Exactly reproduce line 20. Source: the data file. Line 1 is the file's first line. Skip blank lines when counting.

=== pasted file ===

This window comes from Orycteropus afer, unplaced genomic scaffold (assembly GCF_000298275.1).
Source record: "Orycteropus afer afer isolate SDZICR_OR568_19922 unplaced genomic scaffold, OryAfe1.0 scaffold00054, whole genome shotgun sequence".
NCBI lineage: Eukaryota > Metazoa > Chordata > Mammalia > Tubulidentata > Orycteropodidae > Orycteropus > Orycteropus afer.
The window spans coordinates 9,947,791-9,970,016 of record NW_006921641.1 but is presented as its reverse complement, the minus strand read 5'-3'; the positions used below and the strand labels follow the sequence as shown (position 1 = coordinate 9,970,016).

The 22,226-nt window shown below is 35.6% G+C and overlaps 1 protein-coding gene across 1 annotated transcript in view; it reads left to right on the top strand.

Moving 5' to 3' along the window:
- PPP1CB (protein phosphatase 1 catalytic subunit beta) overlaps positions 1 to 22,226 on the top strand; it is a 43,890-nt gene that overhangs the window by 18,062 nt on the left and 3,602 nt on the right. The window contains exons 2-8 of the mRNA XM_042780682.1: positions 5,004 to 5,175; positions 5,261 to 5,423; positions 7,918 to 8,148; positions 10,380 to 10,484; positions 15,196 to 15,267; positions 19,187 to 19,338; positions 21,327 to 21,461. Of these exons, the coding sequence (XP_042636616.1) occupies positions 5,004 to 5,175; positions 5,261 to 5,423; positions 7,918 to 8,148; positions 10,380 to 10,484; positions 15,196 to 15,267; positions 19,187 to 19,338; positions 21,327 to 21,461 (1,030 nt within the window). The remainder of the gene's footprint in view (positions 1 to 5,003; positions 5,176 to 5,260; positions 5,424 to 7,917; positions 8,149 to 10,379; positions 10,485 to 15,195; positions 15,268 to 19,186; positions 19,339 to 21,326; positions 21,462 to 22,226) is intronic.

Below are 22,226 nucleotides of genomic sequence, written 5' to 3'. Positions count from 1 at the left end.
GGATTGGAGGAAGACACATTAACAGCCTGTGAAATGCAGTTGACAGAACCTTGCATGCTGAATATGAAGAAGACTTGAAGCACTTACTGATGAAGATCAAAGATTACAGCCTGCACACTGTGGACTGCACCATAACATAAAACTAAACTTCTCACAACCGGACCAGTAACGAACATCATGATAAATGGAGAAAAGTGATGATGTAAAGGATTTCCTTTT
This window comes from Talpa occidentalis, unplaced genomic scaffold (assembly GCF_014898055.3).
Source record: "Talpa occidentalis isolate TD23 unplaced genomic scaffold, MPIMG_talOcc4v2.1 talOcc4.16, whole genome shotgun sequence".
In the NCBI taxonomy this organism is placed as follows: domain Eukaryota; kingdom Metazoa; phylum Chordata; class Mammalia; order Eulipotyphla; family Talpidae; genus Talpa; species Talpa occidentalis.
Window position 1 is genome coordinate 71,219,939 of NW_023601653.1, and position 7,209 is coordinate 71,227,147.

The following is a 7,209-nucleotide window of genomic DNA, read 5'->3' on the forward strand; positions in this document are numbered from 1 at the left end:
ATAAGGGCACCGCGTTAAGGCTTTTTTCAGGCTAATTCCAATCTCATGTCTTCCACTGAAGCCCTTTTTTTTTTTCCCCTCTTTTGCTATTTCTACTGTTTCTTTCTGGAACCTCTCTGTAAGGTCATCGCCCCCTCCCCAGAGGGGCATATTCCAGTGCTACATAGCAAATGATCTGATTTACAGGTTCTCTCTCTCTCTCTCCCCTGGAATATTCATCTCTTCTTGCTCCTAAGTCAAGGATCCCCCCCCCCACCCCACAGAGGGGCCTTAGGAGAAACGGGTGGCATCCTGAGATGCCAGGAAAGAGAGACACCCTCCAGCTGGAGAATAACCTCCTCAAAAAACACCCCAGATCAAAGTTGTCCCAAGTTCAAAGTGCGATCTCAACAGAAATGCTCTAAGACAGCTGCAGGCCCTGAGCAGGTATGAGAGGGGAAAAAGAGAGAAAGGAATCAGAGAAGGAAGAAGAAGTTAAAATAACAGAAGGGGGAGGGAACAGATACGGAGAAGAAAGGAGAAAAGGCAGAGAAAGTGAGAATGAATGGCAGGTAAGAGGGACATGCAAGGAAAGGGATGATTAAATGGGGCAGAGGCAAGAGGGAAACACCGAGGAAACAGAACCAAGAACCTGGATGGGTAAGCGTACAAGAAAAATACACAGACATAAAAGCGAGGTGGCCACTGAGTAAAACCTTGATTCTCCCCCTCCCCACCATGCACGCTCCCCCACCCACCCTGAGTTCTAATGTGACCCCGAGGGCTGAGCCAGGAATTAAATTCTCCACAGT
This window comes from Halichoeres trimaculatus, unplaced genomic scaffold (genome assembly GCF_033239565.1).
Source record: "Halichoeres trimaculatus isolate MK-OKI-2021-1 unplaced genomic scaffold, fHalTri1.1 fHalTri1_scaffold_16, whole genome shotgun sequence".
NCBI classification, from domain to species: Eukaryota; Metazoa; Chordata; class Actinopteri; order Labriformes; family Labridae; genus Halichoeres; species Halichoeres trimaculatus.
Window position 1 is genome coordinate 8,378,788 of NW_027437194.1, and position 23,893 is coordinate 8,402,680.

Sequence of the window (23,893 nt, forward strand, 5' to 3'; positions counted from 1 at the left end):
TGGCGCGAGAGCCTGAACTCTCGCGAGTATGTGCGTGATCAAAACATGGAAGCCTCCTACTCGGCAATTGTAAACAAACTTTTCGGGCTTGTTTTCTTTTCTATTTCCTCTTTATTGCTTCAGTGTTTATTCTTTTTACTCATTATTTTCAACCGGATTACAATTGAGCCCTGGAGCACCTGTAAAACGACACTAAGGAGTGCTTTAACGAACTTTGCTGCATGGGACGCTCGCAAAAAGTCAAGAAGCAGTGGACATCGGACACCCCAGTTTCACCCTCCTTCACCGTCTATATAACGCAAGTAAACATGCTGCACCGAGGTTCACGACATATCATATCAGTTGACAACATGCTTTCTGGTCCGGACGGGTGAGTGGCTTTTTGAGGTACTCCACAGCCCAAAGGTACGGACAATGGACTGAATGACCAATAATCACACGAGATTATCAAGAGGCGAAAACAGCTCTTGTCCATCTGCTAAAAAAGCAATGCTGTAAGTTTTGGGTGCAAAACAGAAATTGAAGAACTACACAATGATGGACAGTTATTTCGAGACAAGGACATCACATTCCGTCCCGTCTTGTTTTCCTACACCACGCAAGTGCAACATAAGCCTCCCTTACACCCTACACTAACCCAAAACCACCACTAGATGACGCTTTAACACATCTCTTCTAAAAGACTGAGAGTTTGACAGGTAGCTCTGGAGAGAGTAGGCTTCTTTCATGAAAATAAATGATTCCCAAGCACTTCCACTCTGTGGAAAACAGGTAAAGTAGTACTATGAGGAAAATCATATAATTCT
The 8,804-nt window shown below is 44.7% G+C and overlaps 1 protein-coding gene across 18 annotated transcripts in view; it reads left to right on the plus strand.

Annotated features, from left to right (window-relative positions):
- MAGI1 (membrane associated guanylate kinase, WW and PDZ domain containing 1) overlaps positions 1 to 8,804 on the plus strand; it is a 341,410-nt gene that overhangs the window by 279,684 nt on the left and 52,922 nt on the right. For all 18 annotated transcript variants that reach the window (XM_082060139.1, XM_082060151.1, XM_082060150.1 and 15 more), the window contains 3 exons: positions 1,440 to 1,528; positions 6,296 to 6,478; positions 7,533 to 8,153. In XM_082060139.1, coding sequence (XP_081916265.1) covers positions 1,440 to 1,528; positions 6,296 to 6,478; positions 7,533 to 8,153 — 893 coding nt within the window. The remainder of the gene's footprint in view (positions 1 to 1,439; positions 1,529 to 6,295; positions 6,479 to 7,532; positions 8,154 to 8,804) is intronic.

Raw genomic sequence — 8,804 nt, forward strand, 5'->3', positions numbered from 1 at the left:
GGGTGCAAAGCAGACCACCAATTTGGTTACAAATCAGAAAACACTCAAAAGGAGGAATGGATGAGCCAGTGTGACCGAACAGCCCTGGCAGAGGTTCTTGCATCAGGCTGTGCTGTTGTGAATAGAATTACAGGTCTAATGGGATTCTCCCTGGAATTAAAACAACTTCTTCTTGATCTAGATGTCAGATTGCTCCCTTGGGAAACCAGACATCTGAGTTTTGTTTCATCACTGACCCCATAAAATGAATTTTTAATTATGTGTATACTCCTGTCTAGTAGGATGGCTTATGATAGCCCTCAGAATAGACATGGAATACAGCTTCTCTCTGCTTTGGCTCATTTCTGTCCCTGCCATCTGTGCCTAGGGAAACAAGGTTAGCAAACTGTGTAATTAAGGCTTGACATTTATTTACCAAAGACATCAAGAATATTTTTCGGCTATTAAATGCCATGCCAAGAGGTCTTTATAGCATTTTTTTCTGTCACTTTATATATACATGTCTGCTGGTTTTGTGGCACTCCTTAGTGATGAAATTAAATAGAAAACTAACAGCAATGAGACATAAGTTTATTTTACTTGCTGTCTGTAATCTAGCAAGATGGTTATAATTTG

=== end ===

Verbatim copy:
Sequence of the window (23,893 nt, forward strand, 5' to 3'; positions counted from 1 at the left end):